Date of Birth
14 January 1924, New York City, New York, USA
Date of Death
30 April 1989, Buenos Aires, Argentina (brain aneurysm)
Armando Joseph Catalano
6' 3" (1.91 m)
An exceptionally handsome and charismatic performer, Guy Williams was born Armand Joseph Catalano (nicknamed "Armando" by his family) of Italian parentage in New York City on January 14, 1924. The elder child of an insurance broker (he had a younger sister, Valerie), he was raised in the Washington Heights area. Attending Peekskill Military Academy during his formative years, he originally broke into the entertainment field as a male fashion model. Guy subsequently joined New York's Neighborhood Playhouse, which led to such TV assignments as "Studio One in Hollywood" (1948), and he debuted in films with a featured role as a pilot in the The Beginning or the End (1947), the story about the first US deployed atom bomb.
In 1952 he was given a screen test and signed by Universal Pictures. As tall, dark and athletic (6'3", 190 lb.) in Hollywood always fits the bill, the highly photogenic Williams began paying his dues in unbilled bits in such standard movies as Back at the Front (1952), All I Desire (1953), The Golden Blade (1953) and Take Me to Town (1953). When he did manage to receive billing, he was rather benignly used: Bonzo Goes to College (1952)--the sequel to Ronald Reagan's cult classic Bedtime for Bonzo (1951)--The Mississippi Gambler (1953) with Tyrone Power and The Man from the Alamo (1953) with Glenn Ford.
Guy later freelanced in films, including a minor role as a cop in the cult horror classic I Was a Teenage Werewolf (1957) starring Michael Landon, and also added scattered TV appearances ("Highway Patrol" (1955), "The Lone Ranger" (1949)) to his resumé. Nothing, however, of major significance happened until Walt Disney came into the picture. His signing at age 33 to play Don Diego de la Vega, aka "Zorro" (1957), thrust Guy immediately into the celebrity limelight. His dashing good looks, eloquence and charm had female hearts fluttering, while the male audiences admired his fencing dexterity and effortless ladies'-man appeal. The Disney series was so popular that certain episodes were culled together and released into two feature films: The Sign of Zorro (1958) and Zorro, the Avenger (1959).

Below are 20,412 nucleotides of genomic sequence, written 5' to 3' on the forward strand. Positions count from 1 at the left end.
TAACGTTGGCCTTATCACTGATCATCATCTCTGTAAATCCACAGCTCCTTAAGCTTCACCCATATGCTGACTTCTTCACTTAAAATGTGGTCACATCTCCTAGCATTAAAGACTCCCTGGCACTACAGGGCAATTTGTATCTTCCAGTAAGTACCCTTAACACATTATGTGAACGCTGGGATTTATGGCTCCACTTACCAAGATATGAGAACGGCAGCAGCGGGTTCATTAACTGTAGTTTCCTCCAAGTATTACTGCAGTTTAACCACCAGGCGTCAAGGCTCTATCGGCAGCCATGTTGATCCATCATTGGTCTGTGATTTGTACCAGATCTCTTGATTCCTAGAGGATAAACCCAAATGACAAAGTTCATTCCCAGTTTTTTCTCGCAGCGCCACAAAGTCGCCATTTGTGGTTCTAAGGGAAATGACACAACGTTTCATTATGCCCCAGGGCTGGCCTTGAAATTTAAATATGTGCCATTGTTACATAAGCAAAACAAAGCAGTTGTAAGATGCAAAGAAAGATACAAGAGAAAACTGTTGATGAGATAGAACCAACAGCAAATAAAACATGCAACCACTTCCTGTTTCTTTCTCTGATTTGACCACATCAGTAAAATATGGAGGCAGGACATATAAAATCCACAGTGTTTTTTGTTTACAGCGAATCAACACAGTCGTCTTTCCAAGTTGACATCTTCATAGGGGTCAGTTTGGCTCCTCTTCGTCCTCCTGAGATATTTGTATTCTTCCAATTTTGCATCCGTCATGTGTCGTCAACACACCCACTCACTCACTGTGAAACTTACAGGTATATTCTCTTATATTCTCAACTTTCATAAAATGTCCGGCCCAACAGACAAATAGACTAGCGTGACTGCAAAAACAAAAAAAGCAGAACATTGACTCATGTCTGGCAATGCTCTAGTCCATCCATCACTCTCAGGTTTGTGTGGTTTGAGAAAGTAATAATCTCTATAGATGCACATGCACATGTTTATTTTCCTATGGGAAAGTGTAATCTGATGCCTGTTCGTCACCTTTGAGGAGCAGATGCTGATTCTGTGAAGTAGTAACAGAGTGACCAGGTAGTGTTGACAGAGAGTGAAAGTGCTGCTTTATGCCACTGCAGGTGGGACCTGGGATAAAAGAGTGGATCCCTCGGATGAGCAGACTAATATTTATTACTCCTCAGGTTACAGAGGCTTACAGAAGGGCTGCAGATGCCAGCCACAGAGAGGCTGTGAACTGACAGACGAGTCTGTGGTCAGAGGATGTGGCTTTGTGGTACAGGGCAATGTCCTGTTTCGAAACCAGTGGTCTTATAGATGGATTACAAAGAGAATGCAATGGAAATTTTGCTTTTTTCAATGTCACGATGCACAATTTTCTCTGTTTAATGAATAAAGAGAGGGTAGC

Further propelled by Disney with his captivating role in "Walt Disney's Wonderful World of Color: The Prince and the Pauper: The Pauper King (#8.21)" (1962), Guy was handed fully-bearded heroes to play in a couple of fantasy film adventures. He portrayed Damon in the costumer Damon and Pythias (1962) a/k/a "Damon and Pythias", and the title role in Captain Sindbad (1963), an MGM attraction. He reunited with Michael Landon in 1964 when he arrived on the "Bonanza" (1959) set to play cousin Will Cartwright for a few episodes.
The cult sci-fi series "Lost in Space" (1965) would be Guy's last hurrah in show business. Although overshadowed extensively by the nefariously campy antics of Jonathan Harris' Dr. Smith character, Guy nevertheless provided a strong anchor to the family show, which included June Lockhart as the silver-suited wife and mother of his three intergalactic offspring. Battling aliens and the forces of nature, the show's popularity went stratospheric at first. However, much like "Batman" (1966), it faded very quickly and ended up having a short life--three seasons.
When Guy first visited Argentina in 1973 he was quite taken by the signs of admiration and fascination the Argentines expressed for him and his signature character of "El Zorro." In turn Guy fell in love with the people and culture of Argentina. Eventually he retired, except for personal appearances, to Recoleta in the 1970s, an upscale neighborhood of Buenos Aires. He died there of a brain aneurysm at the age of 65 on May 7, 1989. Long married (since 1948) to Janice Cooper, he was survived by their two children.
IMDb Mini Biography By: Gary Brumburgh / firstname.lastname@example.org (qv's & corrections by A. Nonymous)
Janice Cooper (8 December 1948 - 1983) (divorced) 2 children
Children: Steven Catalano and Toni Catalano.
Ashes scattered in the Pacific Ocean off the coast of Malibu, California, USA.
John Robinson, Williams' character on "Lost in Space" (1965), was ranked #38 in TV Guide's list of the "50 Greatest TV Dads of All Time" [20 June 2004 issue].
Throughout the last several years of his life, he was in Argentina where "Zorro" (1957) had an understandably huge cult following.